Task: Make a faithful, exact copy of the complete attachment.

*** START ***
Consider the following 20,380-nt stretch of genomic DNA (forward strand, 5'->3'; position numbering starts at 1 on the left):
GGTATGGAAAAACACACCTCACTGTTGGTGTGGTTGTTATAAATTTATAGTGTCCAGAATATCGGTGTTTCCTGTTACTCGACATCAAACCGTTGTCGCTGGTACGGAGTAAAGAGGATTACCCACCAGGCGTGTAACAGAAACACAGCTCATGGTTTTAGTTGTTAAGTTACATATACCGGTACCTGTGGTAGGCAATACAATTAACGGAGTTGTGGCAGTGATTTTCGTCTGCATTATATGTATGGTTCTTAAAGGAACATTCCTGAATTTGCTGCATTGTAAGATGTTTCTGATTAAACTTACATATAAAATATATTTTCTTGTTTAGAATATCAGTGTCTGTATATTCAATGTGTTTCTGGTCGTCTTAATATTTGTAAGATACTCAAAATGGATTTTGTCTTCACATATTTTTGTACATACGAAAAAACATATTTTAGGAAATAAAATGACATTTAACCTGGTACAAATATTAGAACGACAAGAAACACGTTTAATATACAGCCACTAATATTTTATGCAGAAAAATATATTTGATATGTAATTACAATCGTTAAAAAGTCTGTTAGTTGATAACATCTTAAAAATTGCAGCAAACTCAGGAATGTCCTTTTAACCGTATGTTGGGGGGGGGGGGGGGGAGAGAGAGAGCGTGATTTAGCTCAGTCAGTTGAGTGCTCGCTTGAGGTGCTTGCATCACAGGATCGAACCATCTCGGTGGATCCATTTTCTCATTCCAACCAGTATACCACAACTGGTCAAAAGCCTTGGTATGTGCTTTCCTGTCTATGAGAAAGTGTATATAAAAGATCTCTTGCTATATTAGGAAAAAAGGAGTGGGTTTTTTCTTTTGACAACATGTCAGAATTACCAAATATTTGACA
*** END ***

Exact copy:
Consider the following 20,380-nt stretch of genomic DNA (forward strand, 5'->3'; position numbering starts at 1 on the left):
GGTATGGAAAAACACACCTCACTGTTGGTGTGGTTGTTATAAATTTATAGTGTCCAGAATATCGGTGTTTCCTGTTACTCGACATCAAACCGTTGTCGCTGGTACGGAGTAAAGAGGATTACCCACCAGGCGTGTAACAGAAACACAGCTCATGGTTTTAGTTGTTAAGTTACATATACCGGTACCTGTGGTAGGCAATACAATTAACGGAGTTGTGGCAGTGATTTTCGTCTGCATTATATGTATGGTTCTTAAAGGAACATTCCTGAATTTGCTGCATTGTAAGATGTTTCTGATTAAACTTACATATAAAATATATTTTCTTGTTTAGAATATCAGTGTCTGTATATTCAATGTGTTTCTGGTCGTCTTAATATTTGTAAGATACTCAAAATGGATTTTGTCTTCACATATTTTTGTACATACGAAAAAACATATTTTAGGAAATAAAATGACATTTAACCTGGTACAAATATTAGAACGACAAGAAACACGTTTAATATACAGCCACTAATATTTTATGCAGAAAAATATATTTGATATGTAATTACAATCGTTAAAAAGTCTGTTAGTTGATAACATCTTAAAAATTGCAGCAAACTCAGGAATGTCCTTTTAACCGTATGTTGGGGGGGGGGGGGGGGAGAGAGAGAGCGTGATTTAGCTCAGTCAGTTGAGTGCTCGCTTGAGGTGCTTGCATCACAGGATCGAACCATCTCGGTGGATCCATTTTCTCATTCCAACCAGTATACCACAACTGGTCAAAAGCCTTGGTATGTGCTTTCCTGTCTATGAGAAAGTGTATATAAAAGATCTCTTGCTATATTAGGAAAAAAGGAGTGGGTTTTTTCTTTTGACAACATGTCAGAATTACCAAATATTTGACA